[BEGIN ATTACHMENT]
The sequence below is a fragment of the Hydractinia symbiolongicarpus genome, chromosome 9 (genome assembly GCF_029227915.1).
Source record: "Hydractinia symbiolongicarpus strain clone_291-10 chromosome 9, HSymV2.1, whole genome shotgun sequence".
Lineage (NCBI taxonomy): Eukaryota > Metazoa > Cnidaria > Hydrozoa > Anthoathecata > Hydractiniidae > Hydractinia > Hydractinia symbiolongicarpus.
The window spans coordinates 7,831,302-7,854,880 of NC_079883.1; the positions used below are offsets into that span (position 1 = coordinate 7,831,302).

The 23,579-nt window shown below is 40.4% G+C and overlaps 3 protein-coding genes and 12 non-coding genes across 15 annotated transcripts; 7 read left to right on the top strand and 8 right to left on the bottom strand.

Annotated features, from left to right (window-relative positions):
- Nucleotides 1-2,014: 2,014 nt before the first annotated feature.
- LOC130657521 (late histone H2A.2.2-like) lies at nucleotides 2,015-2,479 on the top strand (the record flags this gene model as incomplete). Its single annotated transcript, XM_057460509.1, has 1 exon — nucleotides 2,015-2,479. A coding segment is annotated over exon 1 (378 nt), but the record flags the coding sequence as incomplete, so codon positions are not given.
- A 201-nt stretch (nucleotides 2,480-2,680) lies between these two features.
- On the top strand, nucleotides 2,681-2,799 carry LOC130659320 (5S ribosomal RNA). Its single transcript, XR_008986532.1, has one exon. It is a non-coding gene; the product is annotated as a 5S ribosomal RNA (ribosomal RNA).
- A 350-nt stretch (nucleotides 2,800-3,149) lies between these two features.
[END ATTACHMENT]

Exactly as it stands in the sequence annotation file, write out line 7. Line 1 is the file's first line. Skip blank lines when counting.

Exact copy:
- Nucleotides 1-2,014: 2,014 nt before the first annotated feature.